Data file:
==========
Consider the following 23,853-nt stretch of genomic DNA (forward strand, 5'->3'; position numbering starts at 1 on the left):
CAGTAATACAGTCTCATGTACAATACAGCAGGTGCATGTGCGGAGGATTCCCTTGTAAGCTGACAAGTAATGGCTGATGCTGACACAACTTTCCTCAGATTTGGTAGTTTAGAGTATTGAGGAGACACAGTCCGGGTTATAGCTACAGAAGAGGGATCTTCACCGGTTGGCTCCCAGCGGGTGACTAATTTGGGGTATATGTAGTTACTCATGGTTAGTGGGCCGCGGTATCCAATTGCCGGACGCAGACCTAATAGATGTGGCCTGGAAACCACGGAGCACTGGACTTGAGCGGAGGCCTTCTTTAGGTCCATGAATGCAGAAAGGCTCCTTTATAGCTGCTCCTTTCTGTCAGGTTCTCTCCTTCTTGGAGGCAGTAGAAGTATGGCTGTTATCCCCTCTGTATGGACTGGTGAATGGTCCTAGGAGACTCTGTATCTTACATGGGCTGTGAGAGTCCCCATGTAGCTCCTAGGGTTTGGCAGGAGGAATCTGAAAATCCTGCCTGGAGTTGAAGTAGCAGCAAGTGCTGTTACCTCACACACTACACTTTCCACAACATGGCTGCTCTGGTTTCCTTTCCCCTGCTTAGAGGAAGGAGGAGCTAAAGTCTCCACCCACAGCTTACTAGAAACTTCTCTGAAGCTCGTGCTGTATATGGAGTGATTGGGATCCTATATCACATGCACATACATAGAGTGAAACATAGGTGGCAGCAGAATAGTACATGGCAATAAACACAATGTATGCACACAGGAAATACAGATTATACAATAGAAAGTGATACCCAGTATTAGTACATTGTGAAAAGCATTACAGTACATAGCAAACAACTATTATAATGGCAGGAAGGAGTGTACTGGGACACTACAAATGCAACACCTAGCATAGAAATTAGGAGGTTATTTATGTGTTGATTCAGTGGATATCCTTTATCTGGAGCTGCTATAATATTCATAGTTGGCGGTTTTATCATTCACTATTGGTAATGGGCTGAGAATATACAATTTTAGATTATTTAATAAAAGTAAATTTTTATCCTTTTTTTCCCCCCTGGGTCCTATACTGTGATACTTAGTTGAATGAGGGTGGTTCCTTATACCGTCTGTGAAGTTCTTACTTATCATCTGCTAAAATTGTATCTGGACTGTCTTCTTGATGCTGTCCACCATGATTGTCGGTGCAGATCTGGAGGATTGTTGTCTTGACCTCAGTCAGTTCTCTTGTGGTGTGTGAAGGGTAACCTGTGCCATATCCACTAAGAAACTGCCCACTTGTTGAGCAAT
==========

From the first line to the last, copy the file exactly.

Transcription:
Consider the following 23,853-nt stretch of genomic DNA (forward strand, 5'->3'; position numbering starts at 1 on the left):
CAGTAATACAGTCTCATGTACAATACAGCAGGTGCATGTGCGGAGGATTCCCTTGTAAGCTGACAAGTAATGGCTGATGCTGACACAACTTTCCTCAGATTTGGTAGTTTAGAGTATTGAGGAGACACAGTCCGGGTTATAGCTACAGAAGAGGGATCTTCACCGGTTGGCTCCCAGCGGGTGACTAATTTGGGGTATATGTAGTTACTCATGGTTAGTGGGCCGCGGTATCCAATTGCCGGACGCAGACCTAATAGATGTGGCCTGGAAACCACGGAGCACTGGACTTGAGCGGAGGCCTTCTTTAGGTCCATGAATGCAGAAAGGCTCCTTTATAGCTGCTCCTTTCTGTCAGGTTCTCTCCTTCTTGGAGGCAGTAGAAGTATGGCTGTTATCCCCTCTGTATGGACTGGTGAATGGTCCTAGGAGACTCTGTATCTTACATGGGCTGTGAGAGTCCCCATGTAGCTCCTAGGGTTTGGCAGGAGGAATCTGAAAATCCTGCCTGGAGTTGAAGTAGCAGCAAGTGCTGTTACCTCACACACTACACTTTCCACAACATGGCTGCTCTGGTTTCCTTTCCCCTGCTTAGAGGAAGGAGGAGCTAAAGTCTCCACCCACAGCTTACTAGAAACTTCTCTGAAGCTCGTGCTGTATATGGAGTGATTGGGATCCTATATCACATGCACATACATAGAGTGAAACATAGGTGGCAGCAGAATAGTACATGGCAATAAACACAATGTATGCACACAGGAAATACAGATTATACAATAGAAAGTGATACCCAGTATTAGTACATTGTGAAAAGCATTACAGTACATAGCAAACAACTATTATAATGGCAGGAAGGAGTGTACTGGGACACTACAAATGCAACACCTAGCATAGAAATTAGGAGGTTATTTATGTGTTGATTCAGTGGATATCCTTTATCTGGAGCTGCTATAATATTCATAGTTGGCGGTTTTATCATTCACTATTGGTAATGGGCTGAGAATATACAATTTTAGATTATTTAATAAAAGTAAATTTTTATCCTTTTTTTCCCCCCTGGGTCCTATACTGTGATACTTAGTTGAATGAGGGTGGTTCCTTATACCGTCTGTGAAGTTCTTACTTATCATCTGCTAAAATTGTATCTGGACTGTCTTCTTGATGCTGTCCACCATGATTGTCGGTGCAGATCTGGAGGATTGTTGTCTTGACCTCAGTCAGTTCTCTTGTGGTGTGTGAAGGGTAACCTGTGCCATATCCACTAAGAAACTGCCCACTTGTTGAGCAAT